Differences in dimensions and stance affect ergonomics. With its long-and-low profile, 25.6-inch seat height, forward-set foot controls, and minimal pullback to the handlebar, the Scout Bobber puts the rider in a classic “clamshell” seating position with a tight hip angle, even more so for those with long legs. The Scout’s solo seat is reasonably plush, but with one’s legs and arms stretched out, style trumps comfort. As the lowest bike of the bunch, it also has less cornering clearance than the others – just 29 degrees vs. 34 degrees for the Sportster and 43 degrees for the FTR. Boot heels touch pavement first, but on some right turns the bottom of the lower exhaust pipe scraped, leaving an unsightly scar of raw metal on the matte-black finish.

Harley-Davidson Sportster S vs Indian FTR S vs Indian Scout Bobber
The Harley-Davidson Sportster S has a color TFT display with a large tachometer and speed readout.

To accommodate its greater lean angles, the Sportster’s forward controls are positioned higher than the Scout’s (Harley offers mid-mount controls as a $660 accessory). Its solo seat is perched 29.6 inches above the pavement, which is on the tall side for a cruiser. The narrow, thinly padded saddle had us seeking relief long before the low-fuel light came on, exacerbated by the fact that the Sportster, like the Scout, locks the rider in place and has minimal rear suspension travel. Of the three, the Sportster has the most cramped cockpit, limiting its appeal among tall riders.

Harley-Davidson Sportster S vs Indian FTR S vs Indian Scout Bobber
The Indian FTR S’ touch-enabled TFT shows an array of data and has two different layouts.

With a sport-standard seating position, the FTR feels altogether different than the two cruisers. The rider sits more upright, with a comfortable reach to the wide handlebar and a moderate forward lean to the upper body. Rear-set pegs put the rider’s feet directly below their hips, opening the hip angle at the expense of more knee bend. Our test riders were unanimous in declaring the FTR the most comfortable of the three, and it felt the most natural at a sporting pace. The 32.2-inch seat height may be a challenge for some, but the saddle has the thickest padding and it’s the only one here that accommodates a passenger (without digging into the accessory catalogs).

Harley-Davidson Sportster S vs Indian FTR S vs Indian Scout Bobber
The Indian Scout Bobber has the most basic instrumentation, with an analog speedometer and an inset multifunction digital display.

THE SOUND & THE FURY

There’s a reason nearly every motorcycle made in America has a V-Twin. The engine configuration delivers a visceral pulse that engages the rider, producing a rhythmic sound that can be both felt and heard. There’s nothing lazy about the 60-degree V-Twins that power these three. At idle, they emit a steady staccato rather than a loping beat. None of the stock exhausts are especially loud, but the Scout’s pipes play a deep rumbling tune that was sweetest to our ears.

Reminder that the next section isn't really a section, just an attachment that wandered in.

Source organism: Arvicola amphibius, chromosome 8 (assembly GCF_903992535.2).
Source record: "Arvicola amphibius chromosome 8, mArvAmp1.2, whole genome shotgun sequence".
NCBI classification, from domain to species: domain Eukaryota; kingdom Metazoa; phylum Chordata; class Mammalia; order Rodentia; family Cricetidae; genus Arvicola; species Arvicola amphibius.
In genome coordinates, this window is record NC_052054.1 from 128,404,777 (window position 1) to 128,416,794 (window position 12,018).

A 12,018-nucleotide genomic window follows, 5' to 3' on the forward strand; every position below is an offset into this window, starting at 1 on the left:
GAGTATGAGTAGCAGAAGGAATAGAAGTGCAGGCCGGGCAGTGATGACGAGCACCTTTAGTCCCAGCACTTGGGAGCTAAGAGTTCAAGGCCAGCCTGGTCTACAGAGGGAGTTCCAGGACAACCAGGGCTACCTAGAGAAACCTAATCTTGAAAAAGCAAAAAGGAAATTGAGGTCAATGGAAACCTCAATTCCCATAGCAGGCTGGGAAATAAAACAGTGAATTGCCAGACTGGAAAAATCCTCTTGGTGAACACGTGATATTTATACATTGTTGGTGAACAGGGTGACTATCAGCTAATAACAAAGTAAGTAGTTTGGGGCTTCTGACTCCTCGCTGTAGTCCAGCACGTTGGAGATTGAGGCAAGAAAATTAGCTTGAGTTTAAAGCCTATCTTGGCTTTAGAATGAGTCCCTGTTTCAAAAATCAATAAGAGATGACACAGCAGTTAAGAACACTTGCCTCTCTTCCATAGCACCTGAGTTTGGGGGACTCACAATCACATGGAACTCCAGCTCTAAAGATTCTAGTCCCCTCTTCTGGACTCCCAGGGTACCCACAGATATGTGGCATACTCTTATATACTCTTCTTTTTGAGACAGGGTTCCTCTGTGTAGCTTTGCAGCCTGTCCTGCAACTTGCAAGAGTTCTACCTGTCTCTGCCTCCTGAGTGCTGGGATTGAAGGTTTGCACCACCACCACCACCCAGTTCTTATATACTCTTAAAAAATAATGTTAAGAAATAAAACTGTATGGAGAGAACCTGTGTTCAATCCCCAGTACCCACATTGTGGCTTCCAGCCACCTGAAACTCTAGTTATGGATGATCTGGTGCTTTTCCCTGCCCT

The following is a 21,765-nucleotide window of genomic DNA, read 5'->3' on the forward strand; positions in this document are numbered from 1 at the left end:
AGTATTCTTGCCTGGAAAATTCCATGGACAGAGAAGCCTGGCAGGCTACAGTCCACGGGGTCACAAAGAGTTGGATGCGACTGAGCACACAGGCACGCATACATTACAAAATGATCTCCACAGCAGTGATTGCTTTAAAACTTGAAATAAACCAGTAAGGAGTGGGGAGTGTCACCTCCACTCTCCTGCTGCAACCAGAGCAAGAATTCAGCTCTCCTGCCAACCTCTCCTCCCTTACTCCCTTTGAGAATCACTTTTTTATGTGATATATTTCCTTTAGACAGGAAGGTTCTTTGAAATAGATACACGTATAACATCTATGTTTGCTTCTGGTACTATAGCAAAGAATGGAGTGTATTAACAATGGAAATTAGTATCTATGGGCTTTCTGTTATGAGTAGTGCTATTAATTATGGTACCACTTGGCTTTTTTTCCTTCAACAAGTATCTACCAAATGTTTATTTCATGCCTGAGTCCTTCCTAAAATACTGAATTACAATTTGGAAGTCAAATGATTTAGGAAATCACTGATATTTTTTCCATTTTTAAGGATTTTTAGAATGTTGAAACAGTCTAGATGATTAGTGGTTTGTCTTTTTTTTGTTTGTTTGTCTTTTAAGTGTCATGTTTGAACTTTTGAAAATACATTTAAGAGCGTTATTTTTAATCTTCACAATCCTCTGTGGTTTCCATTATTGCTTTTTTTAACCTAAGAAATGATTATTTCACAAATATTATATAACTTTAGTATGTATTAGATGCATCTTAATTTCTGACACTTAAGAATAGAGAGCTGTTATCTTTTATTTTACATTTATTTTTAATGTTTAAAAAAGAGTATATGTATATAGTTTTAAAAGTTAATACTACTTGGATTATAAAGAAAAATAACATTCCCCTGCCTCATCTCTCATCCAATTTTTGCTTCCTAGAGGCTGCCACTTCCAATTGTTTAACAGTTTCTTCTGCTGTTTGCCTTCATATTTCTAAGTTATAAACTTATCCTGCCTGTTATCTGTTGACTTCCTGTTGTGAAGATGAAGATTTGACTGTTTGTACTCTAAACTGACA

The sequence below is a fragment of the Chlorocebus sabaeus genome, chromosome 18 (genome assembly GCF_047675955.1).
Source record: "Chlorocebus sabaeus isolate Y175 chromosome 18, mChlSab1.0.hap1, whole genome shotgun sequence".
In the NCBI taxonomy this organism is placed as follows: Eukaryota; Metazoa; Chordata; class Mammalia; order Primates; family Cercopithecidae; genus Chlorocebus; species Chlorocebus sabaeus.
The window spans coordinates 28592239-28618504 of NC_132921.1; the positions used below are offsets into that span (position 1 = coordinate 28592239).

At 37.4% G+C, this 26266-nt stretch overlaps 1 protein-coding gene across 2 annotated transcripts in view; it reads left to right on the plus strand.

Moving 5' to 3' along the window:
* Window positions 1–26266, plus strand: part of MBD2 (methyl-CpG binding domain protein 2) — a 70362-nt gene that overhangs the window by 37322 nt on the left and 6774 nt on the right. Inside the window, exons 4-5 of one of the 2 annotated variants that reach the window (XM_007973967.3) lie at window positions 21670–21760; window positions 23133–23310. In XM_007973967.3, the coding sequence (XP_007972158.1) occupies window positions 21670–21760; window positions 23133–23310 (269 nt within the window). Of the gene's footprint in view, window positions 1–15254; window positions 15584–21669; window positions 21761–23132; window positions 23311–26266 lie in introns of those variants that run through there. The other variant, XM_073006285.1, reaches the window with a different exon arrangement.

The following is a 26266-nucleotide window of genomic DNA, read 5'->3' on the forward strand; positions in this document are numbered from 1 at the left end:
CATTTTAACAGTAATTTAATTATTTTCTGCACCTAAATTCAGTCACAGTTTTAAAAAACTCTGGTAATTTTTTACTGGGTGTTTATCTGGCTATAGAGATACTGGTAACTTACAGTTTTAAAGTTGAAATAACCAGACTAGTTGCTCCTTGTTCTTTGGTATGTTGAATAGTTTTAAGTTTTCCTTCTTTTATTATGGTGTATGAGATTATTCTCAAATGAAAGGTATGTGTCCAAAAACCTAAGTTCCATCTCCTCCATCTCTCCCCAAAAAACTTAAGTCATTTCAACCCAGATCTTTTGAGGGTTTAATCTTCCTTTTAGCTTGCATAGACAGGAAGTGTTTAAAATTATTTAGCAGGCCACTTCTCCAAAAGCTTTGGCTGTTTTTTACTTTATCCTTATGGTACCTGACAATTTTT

The Harley’s Revolution Max engine is the only one here with variable valve timing, which optimizes power delivery across the rev range. Despite the Sportster’s added tech and 49cc displacement advantage over the FTR (1,252cc vs. 1,203cc), when strapped to Jett Tuning’s rear-wheel dyno, they generated nearly identical peak horsepower (116.0 vs. 115.7). Where VVT delivers the goods, however, is in the heart of the rev range – the Sportster makes 5-10 more horsepower than the FTR between 4,000 and 7,000 rpm. The Harley also doesn’t trail off as quickly after the peak as the FTR and it revs out further. In terms of torque, the Sportster clearly dominates the FTR, generating the highest peak (89.0 vs 82.7 lb-ft) and a 5-12 lb-ft advantage from 4,000-7,000 rpm.

Rider Comparo
Look Ma, no fins! All three are powered by liquid-cooled, 60-degree V-Twins with DOHC and 4 valves per cylinder. Designers did their best to showcase the engines while downplaying the radiators.

The Scout is outgunned by the Sportster and the FTR, maxing out at 85.2 horsepower and 64.5 lb-ft of torque, but its 1,133cc mill is perfectly suited for cruiser duty. What the Scout lacks in sheer grunt it makes up for in simple enjoyment. Unlike the others, it doesn’t have throttle-by-wire or ride modes, and there’s a pleasant analog connection between the right grip and the rear wheel. The Scout is the only bike here without a slip/assist-type clutch, and squeezing its lever requires the heaviest pull. Clutch action is lightest and gear changes are easiest on the Sportster. Compared to the Harley, the FTR felt less refined, with inconsistent clutch engagement (especially when the engine is cold), uneven fueling at steady throttle, and a coarser feel at higher revs.

’ROUND THE BEND

Apart from ergonomics and engine performance, these three bikes offer distinct riding experiences. As the longest, lowest, and heaviest (by 45-50 pounds) of the three, it’s not surprising that the Scout Bobber requires the most effort to steer through a series of tight turns. It rolls on 16-inch wheels front and rear, and the semi-knobby tread on its Pirelli MT60RS dulls response and feedback. Up front, the Scout’s single 298mm disc is squeezed by a 2-piston caliper, with hydraulic fluid sent through an axial master cylinder and braided steel lines. Braking power is adequate, but the Scout’s front lever doesn’t provide the precise feedback found on the Sportster and FTR, both of which are equipped with Brembo radial master cylinders. Furthermore, since it doesn’t have an IMU like the others, the Scout’s ABS does not compensate for lean angle.

Rider Comparo
Small gas tanks (and heavy throttle hands) kept the trio on a short leash. Low-fuel lights typically came on in less than 100 miles.